Armenian carpets, cognac, fruits, handicrafts and Soviet memorabilia are some of the most popular things people take home from Armenia. Most of these are plentiful at Vernissage, a seemingly never-ending weekend flea market next to Republic Square with the more touristy stuff in the back half, further from Republic Square.
Vernissage - every Saturday near Republic Square, there is an open market with great shopping for tourists and locals alike. You can buy everything from a 300-year-old carpet to a 1970s Soviet phone to Russian nesting dolls.
The "covered market" on Mashtots Street has fresh fruits and vegetables along with great dried fruits.
For Armenian- and Russian-speaking visitors, a visit to the underground book market can be quite interesting. Located in an underground passageway under Abovyan Street, close to the medical school and the Yeritasardakan Metro Station, vendors sell thousands upon thousands of books. Bargaining is a must!
Bargaining is uncommon in Armenian stores, though when purchasing expensive items or bulk, they may be amenable to it. In markets, however, bargaining is a must!
Tipping is increasingly common in Armenia, especially at cafes and restaurants. Many Armenians will simply round up their checks, or leave ten percent. Some cafÃ© staff are only compensated in the tips they earn, though you cannot always tell by the service they provide. Many restaurants have begun to charge a ten percent âservice feeâ which they usually do not share with the waiters, and it is not clear for what it is used. This fee is often not clearly stated on the menu, so you should ask if you want to know. Tipping is usually not expected in taxis, but again, rounding up is not uncommon.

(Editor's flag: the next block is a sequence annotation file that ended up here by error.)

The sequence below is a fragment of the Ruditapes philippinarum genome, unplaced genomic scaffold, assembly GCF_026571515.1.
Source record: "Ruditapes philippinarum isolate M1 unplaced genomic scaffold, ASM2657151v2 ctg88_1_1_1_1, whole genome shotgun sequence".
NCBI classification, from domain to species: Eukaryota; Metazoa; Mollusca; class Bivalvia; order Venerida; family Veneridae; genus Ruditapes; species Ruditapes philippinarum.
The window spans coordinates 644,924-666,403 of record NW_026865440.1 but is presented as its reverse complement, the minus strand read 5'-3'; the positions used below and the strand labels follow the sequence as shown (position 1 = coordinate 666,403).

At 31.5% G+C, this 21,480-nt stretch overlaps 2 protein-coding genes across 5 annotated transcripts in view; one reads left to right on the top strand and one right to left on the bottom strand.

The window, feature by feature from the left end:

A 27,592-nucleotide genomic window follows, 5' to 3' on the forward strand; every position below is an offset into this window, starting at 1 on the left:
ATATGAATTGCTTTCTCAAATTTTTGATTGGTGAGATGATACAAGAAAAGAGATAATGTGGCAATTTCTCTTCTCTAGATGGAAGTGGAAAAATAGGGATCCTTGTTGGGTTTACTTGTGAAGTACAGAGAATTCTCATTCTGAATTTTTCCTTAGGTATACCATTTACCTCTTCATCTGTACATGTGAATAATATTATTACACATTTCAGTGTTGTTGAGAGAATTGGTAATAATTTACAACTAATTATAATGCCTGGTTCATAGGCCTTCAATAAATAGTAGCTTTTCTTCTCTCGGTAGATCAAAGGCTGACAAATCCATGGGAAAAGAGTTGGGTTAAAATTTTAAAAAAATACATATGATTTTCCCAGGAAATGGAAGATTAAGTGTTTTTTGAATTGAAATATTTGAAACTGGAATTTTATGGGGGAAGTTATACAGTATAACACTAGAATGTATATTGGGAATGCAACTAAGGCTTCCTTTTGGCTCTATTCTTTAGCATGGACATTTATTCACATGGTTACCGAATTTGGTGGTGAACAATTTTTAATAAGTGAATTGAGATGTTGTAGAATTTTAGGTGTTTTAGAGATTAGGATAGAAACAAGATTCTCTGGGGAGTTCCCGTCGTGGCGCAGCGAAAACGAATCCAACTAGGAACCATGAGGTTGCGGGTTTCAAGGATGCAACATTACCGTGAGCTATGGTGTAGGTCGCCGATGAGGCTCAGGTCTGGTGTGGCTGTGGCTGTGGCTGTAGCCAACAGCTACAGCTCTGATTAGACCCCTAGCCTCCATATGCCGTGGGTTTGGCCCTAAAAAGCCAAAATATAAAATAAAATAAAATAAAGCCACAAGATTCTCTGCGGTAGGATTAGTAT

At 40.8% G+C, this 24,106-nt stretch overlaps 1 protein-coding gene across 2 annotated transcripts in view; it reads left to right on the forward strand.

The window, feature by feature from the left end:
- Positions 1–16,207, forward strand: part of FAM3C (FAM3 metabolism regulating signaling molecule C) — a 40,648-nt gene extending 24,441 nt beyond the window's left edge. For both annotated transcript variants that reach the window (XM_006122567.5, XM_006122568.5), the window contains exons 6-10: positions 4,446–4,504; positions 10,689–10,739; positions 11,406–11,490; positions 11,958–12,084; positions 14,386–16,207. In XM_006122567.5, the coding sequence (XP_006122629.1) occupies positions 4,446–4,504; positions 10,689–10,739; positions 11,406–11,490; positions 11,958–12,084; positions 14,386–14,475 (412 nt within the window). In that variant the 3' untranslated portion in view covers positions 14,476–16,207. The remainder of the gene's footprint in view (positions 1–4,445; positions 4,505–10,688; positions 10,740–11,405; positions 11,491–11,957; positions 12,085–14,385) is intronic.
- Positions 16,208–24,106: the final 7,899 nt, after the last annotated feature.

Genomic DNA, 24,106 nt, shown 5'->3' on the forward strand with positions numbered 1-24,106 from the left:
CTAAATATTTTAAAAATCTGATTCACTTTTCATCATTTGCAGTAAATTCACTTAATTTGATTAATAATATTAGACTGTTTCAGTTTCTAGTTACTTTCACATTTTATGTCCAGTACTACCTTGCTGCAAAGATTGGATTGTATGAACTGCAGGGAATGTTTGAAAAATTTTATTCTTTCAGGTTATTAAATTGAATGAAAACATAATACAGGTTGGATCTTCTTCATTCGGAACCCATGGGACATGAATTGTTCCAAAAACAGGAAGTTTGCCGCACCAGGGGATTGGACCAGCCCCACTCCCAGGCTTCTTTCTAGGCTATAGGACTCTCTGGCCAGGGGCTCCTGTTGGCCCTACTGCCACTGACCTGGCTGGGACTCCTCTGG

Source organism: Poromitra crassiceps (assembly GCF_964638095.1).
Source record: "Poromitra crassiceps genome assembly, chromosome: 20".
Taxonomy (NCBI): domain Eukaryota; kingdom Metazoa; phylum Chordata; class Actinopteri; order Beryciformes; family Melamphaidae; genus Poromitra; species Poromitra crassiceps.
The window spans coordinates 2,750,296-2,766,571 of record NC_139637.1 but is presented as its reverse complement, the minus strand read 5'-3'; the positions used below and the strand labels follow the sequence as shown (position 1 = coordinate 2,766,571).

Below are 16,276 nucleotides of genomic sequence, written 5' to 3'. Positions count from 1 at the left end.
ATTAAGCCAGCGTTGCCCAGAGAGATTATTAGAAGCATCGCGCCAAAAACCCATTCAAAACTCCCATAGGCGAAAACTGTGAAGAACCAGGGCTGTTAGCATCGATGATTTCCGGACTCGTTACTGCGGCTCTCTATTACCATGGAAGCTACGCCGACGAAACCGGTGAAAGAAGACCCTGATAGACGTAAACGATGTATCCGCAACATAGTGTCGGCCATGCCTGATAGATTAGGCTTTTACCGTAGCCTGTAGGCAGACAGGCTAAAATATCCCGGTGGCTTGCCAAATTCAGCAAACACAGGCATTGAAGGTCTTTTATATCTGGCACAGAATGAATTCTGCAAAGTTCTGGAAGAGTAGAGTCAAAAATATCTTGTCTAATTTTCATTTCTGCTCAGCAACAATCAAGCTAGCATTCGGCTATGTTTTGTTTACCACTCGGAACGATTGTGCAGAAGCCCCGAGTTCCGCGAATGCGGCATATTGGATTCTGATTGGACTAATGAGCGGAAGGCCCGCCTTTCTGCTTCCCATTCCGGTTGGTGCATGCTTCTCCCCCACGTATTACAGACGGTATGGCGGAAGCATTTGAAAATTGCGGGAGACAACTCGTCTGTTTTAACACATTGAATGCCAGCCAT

The Armenian currency is known as the ââdramââ, and the currency is abbreviated as AMD Armenian Dram. The dram is accepted everywhere, and often the dollar will be accepted for larger purchases - though the dram is the only legal currency for commerce. Dollars, Euros and Rubles can be exchanged almost anywhere in the country, with other major currencies also easy to exchange. Exchange booths do not charge a commission and rates are almost always quite competitive.
ATMs Bankomats are widely available in larger towns; though outside of Yerevan, you should have a major system such as Visa Electron on your card for it to work.
Credit cards are not widely accepted yet, though they will get you pretty far in Yerevan.